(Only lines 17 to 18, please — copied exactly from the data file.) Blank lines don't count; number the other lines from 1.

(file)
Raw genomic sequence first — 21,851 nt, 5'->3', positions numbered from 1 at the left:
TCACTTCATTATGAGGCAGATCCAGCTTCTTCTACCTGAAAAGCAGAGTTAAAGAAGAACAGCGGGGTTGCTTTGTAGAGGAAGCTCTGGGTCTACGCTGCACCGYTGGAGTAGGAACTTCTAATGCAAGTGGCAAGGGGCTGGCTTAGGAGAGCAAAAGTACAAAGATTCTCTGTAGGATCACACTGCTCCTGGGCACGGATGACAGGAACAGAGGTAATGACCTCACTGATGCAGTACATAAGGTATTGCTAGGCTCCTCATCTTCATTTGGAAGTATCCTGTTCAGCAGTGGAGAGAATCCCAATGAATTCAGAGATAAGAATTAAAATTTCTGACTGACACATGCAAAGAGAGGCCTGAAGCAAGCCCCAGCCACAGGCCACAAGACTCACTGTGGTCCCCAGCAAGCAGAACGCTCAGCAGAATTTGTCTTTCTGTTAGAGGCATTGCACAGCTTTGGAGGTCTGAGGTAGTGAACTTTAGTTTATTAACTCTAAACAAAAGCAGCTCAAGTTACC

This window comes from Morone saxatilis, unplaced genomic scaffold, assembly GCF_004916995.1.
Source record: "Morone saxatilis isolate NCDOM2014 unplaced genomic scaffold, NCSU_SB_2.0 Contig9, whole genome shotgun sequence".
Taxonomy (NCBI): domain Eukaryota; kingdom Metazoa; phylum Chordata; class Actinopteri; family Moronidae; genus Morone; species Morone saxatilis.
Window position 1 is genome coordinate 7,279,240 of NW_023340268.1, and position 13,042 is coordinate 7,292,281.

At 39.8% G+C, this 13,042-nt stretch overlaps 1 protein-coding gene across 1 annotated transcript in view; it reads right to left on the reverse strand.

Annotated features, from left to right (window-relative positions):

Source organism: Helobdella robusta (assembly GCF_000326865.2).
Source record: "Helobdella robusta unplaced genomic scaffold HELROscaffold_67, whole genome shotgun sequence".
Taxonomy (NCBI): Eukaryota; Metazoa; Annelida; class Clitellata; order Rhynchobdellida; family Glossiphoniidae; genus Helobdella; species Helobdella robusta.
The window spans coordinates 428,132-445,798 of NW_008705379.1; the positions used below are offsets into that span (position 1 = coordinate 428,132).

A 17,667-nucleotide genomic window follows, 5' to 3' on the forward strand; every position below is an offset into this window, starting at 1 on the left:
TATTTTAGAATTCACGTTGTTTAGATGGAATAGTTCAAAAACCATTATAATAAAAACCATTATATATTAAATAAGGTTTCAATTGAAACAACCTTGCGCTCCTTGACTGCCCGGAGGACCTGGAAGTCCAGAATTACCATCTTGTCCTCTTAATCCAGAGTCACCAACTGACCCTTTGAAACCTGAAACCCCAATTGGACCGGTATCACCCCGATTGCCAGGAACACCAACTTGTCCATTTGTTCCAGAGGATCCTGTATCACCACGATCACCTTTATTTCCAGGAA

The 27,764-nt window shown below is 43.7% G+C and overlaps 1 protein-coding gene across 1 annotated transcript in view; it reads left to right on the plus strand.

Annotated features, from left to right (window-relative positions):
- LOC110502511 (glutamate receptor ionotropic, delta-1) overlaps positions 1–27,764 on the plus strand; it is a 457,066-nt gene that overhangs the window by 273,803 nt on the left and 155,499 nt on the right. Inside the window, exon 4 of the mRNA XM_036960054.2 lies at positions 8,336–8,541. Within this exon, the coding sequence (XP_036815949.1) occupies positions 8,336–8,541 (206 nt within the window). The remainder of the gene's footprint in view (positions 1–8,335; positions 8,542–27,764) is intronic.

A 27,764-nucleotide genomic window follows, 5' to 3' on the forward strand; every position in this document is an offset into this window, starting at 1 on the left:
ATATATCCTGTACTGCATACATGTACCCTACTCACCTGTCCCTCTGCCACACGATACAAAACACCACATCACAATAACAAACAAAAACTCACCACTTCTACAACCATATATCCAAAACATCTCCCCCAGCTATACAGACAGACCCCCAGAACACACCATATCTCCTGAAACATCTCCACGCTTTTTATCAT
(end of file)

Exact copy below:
- LOC110502511 (glutamate receptor ionotropic, delta-1) overlaps positions 1–27,764 on the plus strand; it is a 457,066-nt gene that overhangs the window by 273,803 nt on the left and 155,499 nt on the right. Inside the window, exon 4 of the mRNA XM_036960054.2 lies at positions 8,336–8,541. Within this exon, the coding sequence (XP_036815949.1) occupies positions 8,336–8,541 (206 nt within the window). The remainder of the gene's footprint in view (positions 1–8,335; positions 8,542–27,764) is intronic.

A 27,764-nucleotide genomic window follows, 5' to 3' on the forward strand; every position in this document is an offset into this window, starting at 1 on the left: